The consequence of this is that when we refer to Christ’s Passion from a theological perspective, we are primarily referring to his final week of suffering, including the cross. Nevertheless, it needs to be recognised that there is another significant aspect of Christ’s “passion” which is more related to the modern meaning of the word, referring to his strong desire or zeal to die on the cross for our sins. Some people think that Jesus was just a victim of circumstance, that his death on the cross was simply the result of him being in the wrong place at the wrong time. Certainly, the Roman Empire of that time was ruthless and would depose of anyone that challenged the status quo of their system of government and rule. Without doubt, the Jews had a very precarious position within the Roman Empire. The Romans were suspicious of those who practiced minority religions, and by 150 AD one ancient historian estimates that the Romans had killed 580,000 Jews and many more were sold into slavery. So is that what happened to Jesus? Was he just a victim of the unethical Roman Empire that targeted and removed any person that threatened their rule? The answer that the Bible gives is an emphatic “No!”. Consider the following Scriptures:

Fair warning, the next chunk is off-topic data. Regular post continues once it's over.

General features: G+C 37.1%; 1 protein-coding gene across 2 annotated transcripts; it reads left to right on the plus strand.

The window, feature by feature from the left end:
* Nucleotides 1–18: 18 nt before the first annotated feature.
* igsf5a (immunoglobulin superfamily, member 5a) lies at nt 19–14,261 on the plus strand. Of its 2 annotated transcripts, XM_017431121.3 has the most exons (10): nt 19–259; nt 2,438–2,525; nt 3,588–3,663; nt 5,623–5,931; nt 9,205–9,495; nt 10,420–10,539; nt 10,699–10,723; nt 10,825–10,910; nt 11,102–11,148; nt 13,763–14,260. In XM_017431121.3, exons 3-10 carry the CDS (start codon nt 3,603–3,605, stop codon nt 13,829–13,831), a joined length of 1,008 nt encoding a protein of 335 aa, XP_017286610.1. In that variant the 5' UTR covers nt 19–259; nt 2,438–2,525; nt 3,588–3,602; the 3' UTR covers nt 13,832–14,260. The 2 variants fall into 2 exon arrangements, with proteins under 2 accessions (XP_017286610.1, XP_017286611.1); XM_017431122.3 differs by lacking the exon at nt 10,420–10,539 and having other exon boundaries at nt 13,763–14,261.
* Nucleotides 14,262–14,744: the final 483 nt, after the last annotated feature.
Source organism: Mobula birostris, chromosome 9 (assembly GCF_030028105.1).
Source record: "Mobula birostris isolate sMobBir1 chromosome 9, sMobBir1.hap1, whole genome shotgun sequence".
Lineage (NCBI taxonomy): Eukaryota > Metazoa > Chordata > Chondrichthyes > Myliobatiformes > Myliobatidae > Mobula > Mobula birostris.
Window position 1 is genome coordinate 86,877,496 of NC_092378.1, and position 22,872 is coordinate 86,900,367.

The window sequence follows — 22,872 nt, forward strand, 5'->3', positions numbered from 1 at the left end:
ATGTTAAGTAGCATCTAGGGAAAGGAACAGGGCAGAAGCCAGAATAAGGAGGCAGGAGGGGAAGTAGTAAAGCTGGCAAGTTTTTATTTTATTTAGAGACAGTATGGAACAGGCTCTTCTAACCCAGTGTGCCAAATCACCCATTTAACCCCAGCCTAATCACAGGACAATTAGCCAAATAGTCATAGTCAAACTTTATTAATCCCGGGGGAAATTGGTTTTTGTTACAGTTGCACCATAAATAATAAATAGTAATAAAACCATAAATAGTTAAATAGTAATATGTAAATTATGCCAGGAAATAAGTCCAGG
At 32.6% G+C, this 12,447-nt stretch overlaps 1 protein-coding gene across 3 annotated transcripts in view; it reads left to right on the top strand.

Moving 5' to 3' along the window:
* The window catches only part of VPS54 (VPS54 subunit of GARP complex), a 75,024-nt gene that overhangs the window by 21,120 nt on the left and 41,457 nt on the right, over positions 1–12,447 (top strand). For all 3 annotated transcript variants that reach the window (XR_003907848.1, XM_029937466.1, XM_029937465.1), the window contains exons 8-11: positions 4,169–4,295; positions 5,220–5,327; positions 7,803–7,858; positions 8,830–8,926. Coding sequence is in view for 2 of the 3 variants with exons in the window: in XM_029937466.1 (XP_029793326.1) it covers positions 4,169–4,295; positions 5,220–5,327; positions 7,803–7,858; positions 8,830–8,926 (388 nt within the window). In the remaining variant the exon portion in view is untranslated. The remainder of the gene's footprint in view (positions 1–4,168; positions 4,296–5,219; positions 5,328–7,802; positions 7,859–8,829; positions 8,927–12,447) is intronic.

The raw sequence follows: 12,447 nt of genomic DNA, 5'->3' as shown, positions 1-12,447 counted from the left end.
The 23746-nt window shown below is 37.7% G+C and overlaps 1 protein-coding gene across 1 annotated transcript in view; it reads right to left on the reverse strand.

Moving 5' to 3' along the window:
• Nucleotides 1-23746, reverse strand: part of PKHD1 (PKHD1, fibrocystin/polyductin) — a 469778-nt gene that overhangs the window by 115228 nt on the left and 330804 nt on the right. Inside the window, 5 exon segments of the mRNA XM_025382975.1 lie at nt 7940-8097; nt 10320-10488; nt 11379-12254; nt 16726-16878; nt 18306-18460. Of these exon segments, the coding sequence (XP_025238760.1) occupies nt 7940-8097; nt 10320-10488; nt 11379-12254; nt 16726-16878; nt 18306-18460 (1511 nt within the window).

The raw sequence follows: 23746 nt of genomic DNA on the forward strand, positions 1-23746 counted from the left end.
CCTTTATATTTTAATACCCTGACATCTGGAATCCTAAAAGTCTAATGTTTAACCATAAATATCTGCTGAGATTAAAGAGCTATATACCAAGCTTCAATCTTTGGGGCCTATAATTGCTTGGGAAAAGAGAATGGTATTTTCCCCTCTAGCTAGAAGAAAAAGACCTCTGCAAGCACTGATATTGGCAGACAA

Yet it was the LORD’s will to crush him and cause him to suffer (Isaiah 53:10)
Jesus in the Garden of Gethsemane: Going a little farther, he fell with his face to the ground and prayed, “My Father, if it is possible, may this cup be taken from me. Yet not as I will, but as you will.” (Matthew 26:39)
Peter explaining the meaning of the cross on the day of Pentecost: This man was handed over to you by God’s deliberate plan and foreknowledge; and you, with the help of wicked men, put him to death by nailing him to the cross. (Acts 2:23)
If we are to take the Scriptures seriously, we need to come to terms with the reality that the cross was not a mistake and Jesus was not a victim. Yes he died “for our sins” to reconcile us to God, but at the very same time, it was God’s will for Jesus to suffer in order to redeem us. The powerful corollary to this is that Christ’s passion, using the modern meaning of the word (i.e. his strong desire), was always to do the will of his Father. Many times in the Gospels, particularly in the Gospel According to John, Jesus explains that he always perfectly does the Father’s will. One very clear example of this is found in John 8:28-29. When the Jews were challenging Jesus authority, he strikingly pointed to his relationship with his Father:
“When you have lifted up the Son of Man, then you will know that I am he and that I do nothing on my own but speak just what the Father has taught me. The one who sent me is with me; he has not left me alone, for I always do what pleases him.” (John 8:28-29)